FIA’s stance on Mercedes complaints as Christian Horner claims Red Bull rivals ‘bitching’

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The FIA are reportedly considering whether to launch an investigation into the bouncing experienced by Mercedes and a number of other teams at the Azerbaijan Grand Prix despite Christian Horner’s assertion that Red Bull’s rivals are simply ‘bitching’ about the issue. Mercedes were particularly affected by the problem on the streets of Baku, with Lewis Hamilton complaining of back pain via team radio on a number of occasions throughout the 51-lap race.

The seven-time champion was spotted moving gingerly as he stepped out of his car at the end of the contest before revealing that he nearly crashed after being left unable to see properly due to the violent shaking in the cockpit. The FIA are now prepared to investigate the matter over the coming weeks amid growing concerns over the health of the affected drivers, according to Auto Motor und Sport.

It is claimed that the governing body intends to address the issue by sounding out drivers and technical directors for talks in order to establish the right way to move forward. However, it remains to be seen whether any strong conclusions will be drawn by the FIA, with a number of teams having accused Mercedes of pushing an agenda with their criticism of the bouncing.

Toto Wolff has been vocal in speaking out against the problem over the last few weeks, while Hamilton and George Russell have also raised questions over the long-term health effects that could arise as a direct result of the issue. Red Bull team principal Horner was quick to play down the situation in Baku, though, by insisting that it should be the responsibility of teams to fix their own problems rather than pleading with the FIA to change the rules.

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When quizzed on what he would do if his drivers were affected by the bouncing, Horner replied: “Tell them to bitch as much as they could over the radio and make as big an issue out of it as they possibly could.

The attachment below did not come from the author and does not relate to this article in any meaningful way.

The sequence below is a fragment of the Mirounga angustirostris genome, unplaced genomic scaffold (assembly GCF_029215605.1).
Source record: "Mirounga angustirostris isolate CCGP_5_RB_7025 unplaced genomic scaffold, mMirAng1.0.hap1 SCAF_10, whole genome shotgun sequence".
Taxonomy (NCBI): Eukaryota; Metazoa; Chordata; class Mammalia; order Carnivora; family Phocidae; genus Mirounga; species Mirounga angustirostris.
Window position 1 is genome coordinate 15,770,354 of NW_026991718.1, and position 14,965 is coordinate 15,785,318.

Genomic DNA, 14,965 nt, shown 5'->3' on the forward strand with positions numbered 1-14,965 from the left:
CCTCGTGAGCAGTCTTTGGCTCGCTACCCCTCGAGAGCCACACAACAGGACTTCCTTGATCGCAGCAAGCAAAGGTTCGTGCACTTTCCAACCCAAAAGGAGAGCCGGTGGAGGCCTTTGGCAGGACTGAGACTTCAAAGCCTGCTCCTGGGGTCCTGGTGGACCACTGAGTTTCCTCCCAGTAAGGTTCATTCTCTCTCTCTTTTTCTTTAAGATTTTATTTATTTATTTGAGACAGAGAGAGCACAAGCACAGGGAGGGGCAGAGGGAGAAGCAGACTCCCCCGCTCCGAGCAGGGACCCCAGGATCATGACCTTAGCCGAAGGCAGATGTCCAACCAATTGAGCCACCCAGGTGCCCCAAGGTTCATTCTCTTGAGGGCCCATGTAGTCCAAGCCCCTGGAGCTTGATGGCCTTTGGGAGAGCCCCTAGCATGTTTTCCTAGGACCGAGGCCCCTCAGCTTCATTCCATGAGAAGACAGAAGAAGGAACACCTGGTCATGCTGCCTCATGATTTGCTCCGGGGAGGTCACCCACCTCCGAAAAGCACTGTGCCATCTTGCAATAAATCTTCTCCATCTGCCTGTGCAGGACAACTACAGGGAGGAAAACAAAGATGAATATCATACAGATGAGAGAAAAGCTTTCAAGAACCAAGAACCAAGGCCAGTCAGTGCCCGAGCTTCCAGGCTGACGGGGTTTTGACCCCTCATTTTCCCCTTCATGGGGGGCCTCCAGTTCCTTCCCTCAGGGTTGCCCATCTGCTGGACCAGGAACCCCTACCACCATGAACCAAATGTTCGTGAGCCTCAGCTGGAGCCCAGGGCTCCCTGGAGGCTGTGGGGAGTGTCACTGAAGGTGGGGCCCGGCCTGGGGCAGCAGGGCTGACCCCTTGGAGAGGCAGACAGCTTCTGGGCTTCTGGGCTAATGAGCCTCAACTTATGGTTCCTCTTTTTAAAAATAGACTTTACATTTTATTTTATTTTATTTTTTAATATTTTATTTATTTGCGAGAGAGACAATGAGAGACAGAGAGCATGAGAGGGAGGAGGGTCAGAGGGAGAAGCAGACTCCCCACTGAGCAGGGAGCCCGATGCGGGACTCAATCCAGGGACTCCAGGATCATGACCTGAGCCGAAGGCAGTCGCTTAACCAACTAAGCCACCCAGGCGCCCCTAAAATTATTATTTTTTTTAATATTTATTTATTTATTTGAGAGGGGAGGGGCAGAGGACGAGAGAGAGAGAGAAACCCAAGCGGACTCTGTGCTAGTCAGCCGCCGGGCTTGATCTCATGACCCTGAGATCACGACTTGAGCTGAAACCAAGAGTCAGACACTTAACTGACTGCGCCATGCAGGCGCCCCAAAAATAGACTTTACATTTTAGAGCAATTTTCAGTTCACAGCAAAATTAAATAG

“It is part of the game, of course it is. Look, it is uncomfortable but there are remedies to that but it is detrimental to the car performance.

“What is the easiest thing to do? Complain from a safety point of view, but each team has a choice. If it was a genuine safety concern across the whole grid then it is something that should be looked at.”

It remains to be seen whether the FIA will decide to make any regulation changes in order to combat the bouncing, which is a by-product of the ground effect that generates a significant percentage of downforce under the current set of rules. Hamilton revealed after Sunday’s race in Baku that it was the most painful of his career to date and that he was relieved to see the chequered flag, which eventually brought an end to his suffering.

“That’s the only thing, biting down on my teeth through pain and just adrenaline,” he told Sky Sports F1 when quizzed on the issue.

“I can’t express the pain that you experience, particularly on the straight here. At the end, you’re just praying for it to end.”

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